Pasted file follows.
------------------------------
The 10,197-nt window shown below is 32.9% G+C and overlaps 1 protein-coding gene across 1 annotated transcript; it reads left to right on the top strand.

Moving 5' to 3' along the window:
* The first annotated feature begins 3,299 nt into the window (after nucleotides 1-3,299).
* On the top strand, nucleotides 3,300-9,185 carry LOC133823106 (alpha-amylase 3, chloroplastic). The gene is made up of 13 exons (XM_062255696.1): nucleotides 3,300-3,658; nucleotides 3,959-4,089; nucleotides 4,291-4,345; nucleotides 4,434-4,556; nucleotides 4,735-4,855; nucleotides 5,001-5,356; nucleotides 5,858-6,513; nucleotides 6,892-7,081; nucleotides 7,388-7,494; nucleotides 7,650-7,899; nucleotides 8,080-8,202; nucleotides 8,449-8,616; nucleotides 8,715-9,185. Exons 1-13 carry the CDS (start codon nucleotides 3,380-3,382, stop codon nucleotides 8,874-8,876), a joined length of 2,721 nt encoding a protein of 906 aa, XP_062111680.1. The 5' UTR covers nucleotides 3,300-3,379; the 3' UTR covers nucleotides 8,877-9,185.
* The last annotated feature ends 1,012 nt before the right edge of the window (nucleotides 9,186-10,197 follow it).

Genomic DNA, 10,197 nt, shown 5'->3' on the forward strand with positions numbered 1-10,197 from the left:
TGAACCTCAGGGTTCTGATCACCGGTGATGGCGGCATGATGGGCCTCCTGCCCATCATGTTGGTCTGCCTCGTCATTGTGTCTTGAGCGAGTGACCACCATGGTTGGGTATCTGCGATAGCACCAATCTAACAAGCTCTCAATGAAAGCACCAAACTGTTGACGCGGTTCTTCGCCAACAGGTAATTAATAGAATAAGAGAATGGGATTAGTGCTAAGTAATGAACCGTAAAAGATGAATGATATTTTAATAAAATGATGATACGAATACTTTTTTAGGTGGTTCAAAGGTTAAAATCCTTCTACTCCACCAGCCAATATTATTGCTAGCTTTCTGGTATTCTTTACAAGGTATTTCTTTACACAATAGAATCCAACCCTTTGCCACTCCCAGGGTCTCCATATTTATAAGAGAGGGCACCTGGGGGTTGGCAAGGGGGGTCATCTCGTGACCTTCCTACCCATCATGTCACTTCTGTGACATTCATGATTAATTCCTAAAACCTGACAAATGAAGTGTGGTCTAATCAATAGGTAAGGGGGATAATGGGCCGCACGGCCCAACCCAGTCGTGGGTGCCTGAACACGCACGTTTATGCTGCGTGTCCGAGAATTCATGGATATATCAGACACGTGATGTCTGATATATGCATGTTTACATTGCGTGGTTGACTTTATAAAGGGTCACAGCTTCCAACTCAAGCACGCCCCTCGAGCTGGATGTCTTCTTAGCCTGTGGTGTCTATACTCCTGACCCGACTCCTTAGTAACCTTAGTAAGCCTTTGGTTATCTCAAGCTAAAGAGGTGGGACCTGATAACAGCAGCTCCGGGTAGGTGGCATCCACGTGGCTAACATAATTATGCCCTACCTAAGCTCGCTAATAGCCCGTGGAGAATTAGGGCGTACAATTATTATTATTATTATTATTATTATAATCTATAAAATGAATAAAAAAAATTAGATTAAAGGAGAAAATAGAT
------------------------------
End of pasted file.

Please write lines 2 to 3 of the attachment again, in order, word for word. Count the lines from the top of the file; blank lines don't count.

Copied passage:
Moving 5' to 3' along the window:
* The first annotated feature begins 3,299 nt into the window (after nucleotides 1-3,299).